Left for Dead: Inside the novel and movie The Revenant.

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Only the rifle remained. The man in the wolf skin picked it up, checking quickly to ensure it was charged. “Sorry, old Glass. You ain’t got much more use for any of this.”

With hunting season in full-swing, surely lots of you are sharing stories about long days in the field. The cold. Being hungry. Not moving. Making long treks. Well, Leonardo DiCaprio’s latest movie The Revenant provides some story-worthy outdoor experiences from its filming. But what makes them more fascinating is the events that inspire those in the movie are inspired by real-life ones.The Revenant

The Revenant is based off the novel of the same name by Michael Punke, who serves as Deputy United States Trade Representative and U.S. Ambassador and Permanent Representative to the World Trade Organization. The story is about 19th-century fur trapper/tradesman Hugh Glass, who after a bear attack is abandoned by those ordered to watch over him while he heals, or dies. However, Glass survives…and thus the “novel of revenge” tagline takes its meaning. And though the tale is shown in the 1971 Richard Harris movie Man in the Wilderness, the detail-oriented Punke applied his trade background to research and write his own novel on the events in 2002…which took four years to complete.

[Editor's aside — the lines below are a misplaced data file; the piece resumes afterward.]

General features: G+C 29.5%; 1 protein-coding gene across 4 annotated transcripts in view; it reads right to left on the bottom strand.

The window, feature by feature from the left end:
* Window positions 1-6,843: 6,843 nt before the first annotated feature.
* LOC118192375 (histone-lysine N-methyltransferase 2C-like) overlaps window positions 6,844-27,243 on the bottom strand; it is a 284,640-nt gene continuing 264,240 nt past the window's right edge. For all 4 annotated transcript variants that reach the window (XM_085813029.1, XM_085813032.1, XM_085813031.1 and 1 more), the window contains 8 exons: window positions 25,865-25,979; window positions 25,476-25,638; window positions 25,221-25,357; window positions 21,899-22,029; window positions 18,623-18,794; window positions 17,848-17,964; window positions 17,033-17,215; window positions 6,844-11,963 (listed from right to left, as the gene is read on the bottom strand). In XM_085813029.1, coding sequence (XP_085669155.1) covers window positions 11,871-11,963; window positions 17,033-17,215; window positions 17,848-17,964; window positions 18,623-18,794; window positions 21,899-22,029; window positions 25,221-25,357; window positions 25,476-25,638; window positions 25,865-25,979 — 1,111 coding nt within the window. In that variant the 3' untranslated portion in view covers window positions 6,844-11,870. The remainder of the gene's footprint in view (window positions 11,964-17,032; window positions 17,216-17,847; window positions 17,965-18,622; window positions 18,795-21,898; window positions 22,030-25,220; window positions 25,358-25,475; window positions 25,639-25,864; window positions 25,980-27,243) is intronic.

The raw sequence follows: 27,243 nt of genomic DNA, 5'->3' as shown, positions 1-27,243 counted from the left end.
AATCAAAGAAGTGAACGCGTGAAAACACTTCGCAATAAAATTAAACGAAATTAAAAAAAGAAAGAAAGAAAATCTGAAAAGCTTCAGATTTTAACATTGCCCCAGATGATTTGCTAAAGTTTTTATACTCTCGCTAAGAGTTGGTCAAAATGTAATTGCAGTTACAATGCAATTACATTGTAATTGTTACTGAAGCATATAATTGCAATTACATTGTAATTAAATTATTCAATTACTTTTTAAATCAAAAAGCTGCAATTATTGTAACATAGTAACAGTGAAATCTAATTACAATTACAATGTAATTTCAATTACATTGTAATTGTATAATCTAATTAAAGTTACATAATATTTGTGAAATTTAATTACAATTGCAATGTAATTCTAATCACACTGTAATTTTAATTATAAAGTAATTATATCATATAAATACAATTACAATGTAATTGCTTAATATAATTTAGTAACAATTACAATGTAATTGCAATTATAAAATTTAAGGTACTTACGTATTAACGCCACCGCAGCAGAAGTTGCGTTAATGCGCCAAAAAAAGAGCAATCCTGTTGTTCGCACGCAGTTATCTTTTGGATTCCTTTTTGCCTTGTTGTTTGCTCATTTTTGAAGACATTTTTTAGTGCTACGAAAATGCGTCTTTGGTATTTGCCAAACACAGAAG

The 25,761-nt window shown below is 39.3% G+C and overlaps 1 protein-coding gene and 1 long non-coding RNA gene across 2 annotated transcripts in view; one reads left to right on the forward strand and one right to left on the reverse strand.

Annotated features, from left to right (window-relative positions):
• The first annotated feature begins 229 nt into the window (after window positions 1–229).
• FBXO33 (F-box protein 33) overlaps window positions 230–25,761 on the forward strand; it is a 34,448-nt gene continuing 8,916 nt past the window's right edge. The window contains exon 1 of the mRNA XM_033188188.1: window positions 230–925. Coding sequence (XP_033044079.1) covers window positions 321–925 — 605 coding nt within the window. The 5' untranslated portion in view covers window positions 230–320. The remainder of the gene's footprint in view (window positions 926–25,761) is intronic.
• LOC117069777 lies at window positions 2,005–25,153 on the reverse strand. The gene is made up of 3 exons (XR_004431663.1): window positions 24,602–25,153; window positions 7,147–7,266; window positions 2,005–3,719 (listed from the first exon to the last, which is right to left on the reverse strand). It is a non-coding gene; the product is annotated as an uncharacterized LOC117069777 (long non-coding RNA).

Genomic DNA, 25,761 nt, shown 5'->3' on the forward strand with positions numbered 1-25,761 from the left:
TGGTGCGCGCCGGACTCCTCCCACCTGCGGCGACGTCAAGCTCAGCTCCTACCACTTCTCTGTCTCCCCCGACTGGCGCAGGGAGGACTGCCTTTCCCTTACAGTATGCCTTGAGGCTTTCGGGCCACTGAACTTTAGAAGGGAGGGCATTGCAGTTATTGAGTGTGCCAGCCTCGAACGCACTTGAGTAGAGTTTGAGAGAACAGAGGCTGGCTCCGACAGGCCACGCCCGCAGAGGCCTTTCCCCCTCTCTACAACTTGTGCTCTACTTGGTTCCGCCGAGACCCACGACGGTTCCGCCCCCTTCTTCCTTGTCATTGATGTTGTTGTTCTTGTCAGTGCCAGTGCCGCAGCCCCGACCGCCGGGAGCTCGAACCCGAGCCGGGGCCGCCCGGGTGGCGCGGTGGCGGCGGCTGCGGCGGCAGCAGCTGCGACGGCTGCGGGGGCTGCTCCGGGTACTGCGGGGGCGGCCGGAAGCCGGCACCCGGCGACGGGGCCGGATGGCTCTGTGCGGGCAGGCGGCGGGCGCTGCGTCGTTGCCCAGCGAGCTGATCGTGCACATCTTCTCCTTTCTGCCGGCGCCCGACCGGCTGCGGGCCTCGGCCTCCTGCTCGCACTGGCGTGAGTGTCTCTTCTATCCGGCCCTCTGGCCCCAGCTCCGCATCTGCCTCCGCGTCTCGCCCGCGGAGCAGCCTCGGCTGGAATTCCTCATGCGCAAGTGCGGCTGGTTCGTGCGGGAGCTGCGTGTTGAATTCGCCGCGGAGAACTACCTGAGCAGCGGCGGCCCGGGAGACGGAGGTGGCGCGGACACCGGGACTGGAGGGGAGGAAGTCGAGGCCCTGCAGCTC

Left for dead. Traversing the frontier looking for who abandoned you, all while surviving injuries sustained in a bear attack. Sound tough? Well, filming sure was. According to DiCaprio, the grueling filming process had him enduring freezing temps, involved going into frozen rivers, and even sleeping in animal carcasses. At one point, he ate raw bison liver…a reaction that director Alejandro González Iñárritu leaves in the movie for added realism.

Below is the trailer for the movie. After watching it, I feel like I need a warm shower. What do you think? And have you ever had some serious survival moments in the wild?

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